Thursday, March 8, 2012

Separation of Church and State, Sort Of

In TIME, Jon Meacham has a pretty good piece on Rick Santorum's misunderstanding of JFK's speech on the separation of church and state.
Here is what JFK said: "I believe in an America where the separation of church and state is absolute; where no Catholic prelate would tell the President—should he be Catholic—how to act, and no Protestant minister would tell his parishioners for whom to vote; where no church or church school is granted any public funds or political preference, and where no man is denied public office merely because his religion differs from the President who might appoint him, or the people who might elect him."
Rick, of course, interprets that to mean that JFK wanted to eliminate religion from politics entirely, disallowing (for example) John Kerry's bishop from entering the political fray to spout off about the then-candidate's position on abortion.

JFK wanted fairness, not secularism. It's interesting to note that he included in that fairness that "no church or church school is granted any public funds." Want to take a guess on whether Dryden taxpayers pay for any of the following for Covenant Love Community School, the local K-8 school housed in the old Love Inn, with the mission statement "Covenant Love Community School is Christ-centered and relationally-based, assisting parents to train and equip children to fulfill God’s purposes for their generation": books, computers, special education services, speech therapy, transportation? How about all of the above and more?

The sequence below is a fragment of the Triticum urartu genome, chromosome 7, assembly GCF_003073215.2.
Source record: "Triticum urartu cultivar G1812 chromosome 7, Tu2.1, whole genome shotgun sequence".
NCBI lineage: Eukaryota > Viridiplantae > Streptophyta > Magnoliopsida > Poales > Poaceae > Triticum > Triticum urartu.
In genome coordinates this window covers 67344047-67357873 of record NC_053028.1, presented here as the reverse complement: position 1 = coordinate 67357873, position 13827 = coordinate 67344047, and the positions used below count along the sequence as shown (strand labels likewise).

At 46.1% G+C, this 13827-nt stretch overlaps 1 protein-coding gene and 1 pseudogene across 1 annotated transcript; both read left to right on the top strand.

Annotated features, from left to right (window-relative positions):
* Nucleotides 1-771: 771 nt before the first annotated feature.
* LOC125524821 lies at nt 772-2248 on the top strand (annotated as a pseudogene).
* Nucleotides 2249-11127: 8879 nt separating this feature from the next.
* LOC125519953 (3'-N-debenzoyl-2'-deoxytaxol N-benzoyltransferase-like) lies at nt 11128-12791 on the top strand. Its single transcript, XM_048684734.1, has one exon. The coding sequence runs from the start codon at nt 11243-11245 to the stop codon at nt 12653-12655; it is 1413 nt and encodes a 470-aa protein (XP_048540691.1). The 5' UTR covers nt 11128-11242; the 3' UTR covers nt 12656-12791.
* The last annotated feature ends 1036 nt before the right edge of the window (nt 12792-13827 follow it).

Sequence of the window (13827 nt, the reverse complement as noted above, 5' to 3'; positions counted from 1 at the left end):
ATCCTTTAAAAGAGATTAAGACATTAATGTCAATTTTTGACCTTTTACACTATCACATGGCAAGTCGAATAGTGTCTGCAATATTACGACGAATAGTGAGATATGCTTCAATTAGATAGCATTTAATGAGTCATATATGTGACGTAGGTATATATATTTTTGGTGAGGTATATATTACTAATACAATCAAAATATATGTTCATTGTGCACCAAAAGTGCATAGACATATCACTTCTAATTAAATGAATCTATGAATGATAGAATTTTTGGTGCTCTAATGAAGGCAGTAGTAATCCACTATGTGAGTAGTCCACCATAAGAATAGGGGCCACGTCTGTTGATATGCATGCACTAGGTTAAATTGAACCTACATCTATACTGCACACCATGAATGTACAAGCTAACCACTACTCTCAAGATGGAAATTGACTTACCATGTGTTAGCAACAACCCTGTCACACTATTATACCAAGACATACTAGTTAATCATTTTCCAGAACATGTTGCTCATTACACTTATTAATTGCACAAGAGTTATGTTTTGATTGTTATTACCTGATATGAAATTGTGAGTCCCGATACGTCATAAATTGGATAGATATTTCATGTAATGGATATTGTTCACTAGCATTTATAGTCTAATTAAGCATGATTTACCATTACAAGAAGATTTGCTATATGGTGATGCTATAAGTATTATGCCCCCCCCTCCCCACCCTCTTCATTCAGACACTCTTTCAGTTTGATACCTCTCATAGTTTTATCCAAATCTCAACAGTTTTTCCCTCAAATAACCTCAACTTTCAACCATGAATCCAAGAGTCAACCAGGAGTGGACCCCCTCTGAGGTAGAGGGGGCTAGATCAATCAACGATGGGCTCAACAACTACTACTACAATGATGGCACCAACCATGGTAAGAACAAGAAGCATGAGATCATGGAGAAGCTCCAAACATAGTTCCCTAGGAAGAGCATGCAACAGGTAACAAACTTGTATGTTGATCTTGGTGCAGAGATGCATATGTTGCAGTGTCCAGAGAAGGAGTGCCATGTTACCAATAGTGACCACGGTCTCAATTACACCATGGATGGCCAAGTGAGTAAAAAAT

Some of this is federal; in 2000's Mitchell v. Helms, the Supreme Court ruled 6 to 3 that federal aid would be provided to religious schools in the form of books and computers. Some of it is state: Although the 1894 Blaine Amendment to our NYS Constitution declared that there would be no public monies spent on the running of religious schools except for the purposes of "visitation and inspection," a 1938 amendment to the amendment allowed taxpayer support for transportation to those schools, and in 1970, the Legislature authorized spending taxpayer dollars for testing, reporting, pupil services, building maintenance, and some tuition costs for poor children. This made a stink at the time for violating the separation of church and state, and the law was slightly amended to call for reimbursement of testing fees when those tests were required by the state. But most of it still exists, and nobody thinks much about it. I didn't until I was on the school board and confronted with these costs, and I admit to being completely astonished.

Perhaps Rick Santorum would feel better about things if he understood how thoroughly separation has eroded over the years. If he thinks only about prayer in school and discussion of contraception in health classes, he's seriously missing the boat.

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